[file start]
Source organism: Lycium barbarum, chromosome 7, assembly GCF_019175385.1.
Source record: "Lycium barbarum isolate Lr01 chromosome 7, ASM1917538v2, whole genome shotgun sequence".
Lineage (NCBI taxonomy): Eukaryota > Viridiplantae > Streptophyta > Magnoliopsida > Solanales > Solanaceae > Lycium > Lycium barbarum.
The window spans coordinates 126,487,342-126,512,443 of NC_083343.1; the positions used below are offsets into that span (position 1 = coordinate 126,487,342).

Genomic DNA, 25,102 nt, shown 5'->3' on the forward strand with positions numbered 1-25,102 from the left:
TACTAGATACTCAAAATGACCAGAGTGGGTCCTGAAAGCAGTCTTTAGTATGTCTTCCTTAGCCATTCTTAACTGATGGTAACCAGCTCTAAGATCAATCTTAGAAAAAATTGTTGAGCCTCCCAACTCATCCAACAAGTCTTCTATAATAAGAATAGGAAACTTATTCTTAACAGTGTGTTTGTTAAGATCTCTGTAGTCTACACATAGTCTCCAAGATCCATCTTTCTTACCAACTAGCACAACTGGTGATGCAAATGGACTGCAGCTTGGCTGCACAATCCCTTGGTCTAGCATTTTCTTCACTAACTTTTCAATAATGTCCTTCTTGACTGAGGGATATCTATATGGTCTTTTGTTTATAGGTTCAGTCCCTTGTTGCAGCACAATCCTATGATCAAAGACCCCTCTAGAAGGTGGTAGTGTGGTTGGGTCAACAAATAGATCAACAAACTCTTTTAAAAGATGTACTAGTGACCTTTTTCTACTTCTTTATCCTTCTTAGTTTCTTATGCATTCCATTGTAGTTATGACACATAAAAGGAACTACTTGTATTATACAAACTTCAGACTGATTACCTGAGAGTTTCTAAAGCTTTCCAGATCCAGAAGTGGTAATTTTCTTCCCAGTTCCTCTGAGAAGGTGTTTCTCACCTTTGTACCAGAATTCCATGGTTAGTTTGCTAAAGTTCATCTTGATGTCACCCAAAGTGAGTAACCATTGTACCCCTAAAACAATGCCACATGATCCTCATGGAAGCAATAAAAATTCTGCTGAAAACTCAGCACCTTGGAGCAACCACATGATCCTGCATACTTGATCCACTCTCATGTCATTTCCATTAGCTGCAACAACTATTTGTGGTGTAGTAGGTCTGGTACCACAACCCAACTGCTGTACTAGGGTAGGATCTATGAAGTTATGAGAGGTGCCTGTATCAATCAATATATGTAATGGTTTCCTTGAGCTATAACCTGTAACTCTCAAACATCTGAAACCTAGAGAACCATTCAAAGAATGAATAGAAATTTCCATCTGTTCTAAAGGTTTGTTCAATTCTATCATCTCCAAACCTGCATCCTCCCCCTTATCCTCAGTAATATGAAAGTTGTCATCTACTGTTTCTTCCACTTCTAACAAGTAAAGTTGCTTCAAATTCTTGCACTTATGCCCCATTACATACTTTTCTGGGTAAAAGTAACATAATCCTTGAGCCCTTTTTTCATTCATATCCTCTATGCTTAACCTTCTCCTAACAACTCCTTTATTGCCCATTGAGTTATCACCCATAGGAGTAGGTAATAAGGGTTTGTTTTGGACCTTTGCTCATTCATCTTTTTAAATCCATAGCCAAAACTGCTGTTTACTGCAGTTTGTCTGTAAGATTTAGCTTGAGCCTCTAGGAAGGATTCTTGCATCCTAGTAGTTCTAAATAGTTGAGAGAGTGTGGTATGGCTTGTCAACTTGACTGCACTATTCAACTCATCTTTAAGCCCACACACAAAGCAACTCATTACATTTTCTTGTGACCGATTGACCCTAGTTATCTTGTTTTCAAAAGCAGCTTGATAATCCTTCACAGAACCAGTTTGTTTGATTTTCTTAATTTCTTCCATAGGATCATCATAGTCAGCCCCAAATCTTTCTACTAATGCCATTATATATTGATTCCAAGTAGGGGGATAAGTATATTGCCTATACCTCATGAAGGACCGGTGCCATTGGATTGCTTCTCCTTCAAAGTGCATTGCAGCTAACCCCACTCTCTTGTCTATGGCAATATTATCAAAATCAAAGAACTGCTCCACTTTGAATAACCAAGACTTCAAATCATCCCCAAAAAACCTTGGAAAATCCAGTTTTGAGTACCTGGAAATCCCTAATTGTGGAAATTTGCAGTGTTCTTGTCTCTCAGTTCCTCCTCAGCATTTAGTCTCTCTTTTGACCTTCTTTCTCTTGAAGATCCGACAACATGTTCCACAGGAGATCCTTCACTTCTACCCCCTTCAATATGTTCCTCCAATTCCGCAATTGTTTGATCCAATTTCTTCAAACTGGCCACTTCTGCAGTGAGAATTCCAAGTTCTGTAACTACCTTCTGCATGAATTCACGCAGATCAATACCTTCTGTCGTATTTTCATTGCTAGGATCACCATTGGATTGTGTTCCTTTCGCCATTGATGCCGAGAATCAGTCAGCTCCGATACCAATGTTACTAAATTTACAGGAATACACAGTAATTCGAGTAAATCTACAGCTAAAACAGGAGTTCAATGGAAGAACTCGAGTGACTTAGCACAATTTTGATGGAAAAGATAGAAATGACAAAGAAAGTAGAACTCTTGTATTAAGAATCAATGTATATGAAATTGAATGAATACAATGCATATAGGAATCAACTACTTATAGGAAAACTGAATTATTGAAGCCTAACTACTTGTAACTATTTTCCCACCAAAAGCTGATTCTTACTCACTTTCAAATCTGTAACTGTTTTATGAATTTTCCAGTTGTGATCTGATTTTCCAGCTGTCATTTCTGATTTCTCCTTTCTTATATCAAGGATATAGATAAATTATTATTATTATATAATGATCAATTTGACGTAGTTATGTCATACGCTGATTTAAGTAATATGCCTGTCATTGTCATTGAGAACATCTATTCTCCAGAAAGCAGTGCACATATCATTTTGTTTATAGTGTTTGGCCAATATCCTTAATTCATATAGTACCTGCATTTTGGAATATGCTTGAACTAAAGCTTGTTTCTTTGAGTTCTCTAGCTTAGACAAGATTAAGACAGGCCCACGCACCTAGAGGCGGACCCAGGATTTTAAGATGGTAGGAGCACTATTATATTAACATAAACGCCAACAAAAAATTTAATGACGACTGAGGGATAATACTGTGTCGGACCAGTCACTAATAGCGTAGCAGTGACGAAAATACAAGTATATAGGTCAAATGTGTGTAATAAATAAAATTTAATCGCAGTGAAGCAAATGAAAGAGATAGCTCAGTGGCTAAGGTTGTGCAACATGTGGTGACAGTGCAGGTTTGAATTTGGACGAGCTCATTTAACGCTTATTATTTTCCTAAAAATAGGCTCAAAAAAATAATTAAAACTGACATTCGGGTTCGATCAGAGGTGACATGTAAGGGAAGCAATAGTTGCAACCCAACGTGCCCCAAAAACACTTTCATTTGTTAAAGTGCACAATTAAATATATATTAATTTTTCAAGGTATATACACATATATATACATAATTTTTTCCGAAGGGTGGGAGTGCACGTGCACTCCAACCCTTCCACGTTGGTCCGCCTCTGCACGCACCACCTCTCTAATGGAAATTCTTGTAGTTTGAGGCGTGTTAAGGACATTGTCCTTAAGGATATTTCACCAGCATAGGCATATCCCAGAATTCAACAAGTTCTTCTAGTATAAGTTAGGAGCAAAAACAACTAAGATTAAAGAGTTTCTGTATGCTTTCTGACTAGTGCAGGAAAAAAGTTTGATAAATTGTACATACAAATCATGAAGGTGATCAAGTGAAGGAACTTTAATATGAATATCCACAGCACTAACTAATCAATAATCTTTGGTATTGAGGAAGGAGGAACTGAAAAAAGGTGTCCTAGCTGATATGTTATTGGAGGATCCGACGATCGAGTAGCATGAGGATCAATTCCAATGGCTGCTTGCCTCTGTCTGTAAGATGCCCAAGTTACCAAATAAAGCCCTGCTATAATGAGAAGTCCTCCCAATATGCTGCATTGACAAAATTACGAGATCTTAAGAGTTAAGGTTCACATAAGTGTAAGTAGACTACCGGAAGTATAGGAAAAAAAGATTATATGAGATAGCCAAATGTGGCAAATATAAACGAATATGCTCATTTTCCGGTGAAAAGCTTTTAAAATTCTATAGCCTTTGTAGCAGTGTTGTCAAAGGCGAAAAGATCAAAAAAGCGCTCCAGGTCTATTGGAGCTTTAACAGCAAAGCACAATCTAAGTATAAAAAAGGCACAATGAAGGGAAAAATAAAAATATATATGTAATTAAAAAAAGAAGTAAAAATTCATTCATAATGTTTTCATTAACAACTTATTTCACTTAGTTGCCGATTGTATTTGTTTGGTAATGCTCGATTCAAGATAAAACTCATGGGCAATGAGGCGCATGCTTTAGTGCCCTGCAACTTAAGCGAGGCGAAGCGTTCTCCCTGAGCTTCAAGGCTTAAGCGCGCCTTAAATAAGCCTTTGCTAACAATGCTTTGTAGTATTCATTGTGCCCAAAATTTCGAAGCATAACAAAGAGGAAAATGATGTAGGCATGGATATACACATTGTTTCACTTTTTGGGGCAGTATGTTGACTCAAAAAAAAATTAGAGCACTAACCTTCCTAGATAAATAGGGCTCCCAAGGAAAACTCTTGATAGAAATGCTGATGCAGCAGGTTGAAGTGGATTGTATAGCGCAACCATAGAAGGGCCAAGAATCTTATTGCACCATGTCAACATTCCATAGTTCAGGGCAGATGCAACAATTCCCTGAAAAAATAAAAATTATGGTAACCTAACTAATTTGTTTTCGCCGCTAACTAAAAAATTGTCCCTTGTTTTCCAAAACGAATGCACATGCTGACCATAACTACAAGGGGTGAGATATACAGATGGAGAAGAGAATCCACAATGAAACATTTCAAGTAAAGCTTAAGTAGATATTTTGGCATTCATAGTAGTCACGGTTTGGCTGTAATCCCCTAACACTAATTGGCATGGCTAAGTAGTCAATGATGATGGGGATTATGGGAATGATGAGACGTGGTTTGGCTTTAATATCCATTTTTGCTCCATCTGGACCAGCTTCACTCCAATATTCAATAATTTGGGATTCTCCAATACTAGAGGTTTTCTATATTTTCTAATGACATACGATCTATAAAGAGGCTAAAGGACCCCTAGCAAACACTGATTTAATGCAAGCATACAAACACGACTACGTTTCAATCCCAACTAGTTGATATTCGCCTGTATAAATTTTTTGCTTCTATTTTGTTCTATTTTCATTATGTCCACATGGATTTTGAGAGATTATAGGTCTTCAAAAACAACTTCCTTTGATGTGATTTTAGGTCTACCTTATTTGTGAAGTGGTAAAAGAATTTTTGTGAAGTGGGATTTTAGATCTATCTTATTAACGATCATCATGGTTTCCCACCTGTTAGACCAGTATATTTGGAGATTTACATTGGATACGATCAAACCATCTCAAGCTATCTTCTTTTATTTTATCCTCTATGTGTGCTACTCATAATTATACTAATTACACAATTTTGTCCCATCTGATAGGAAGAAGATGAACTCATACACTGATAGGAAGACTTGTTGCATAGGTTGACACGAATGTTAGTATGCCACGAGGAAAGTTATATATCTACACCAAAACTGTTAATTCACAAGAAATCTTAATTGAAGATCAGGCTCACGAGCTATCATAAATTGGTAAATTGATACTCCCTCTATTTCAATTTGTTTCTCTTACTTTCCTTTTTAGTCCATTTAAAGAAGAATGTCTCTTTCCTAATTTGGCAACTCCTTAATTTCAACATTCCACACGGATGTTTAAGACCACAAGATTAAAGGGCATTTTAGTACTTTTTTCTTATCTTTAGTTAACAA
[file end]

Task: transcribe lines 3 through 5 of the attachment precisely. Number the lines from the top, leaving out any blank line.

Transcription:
Lineage (NCBI taxonomy): Eukaryota > Viridiplantae > Streptophyta > Magnoliopsida > Solanales > Solanaceae > Lycium > Lycium barbarum.
The window spans coordinates 126,487,342-126,512,443 of NC_083343.1; the positions used below are offsets into that span (position 1 = coordinate 126,487,342).

Genomic DNA, 25,102 nt, shown 5'->3' on the forward strand with positions numbered 1-25,102 from the left: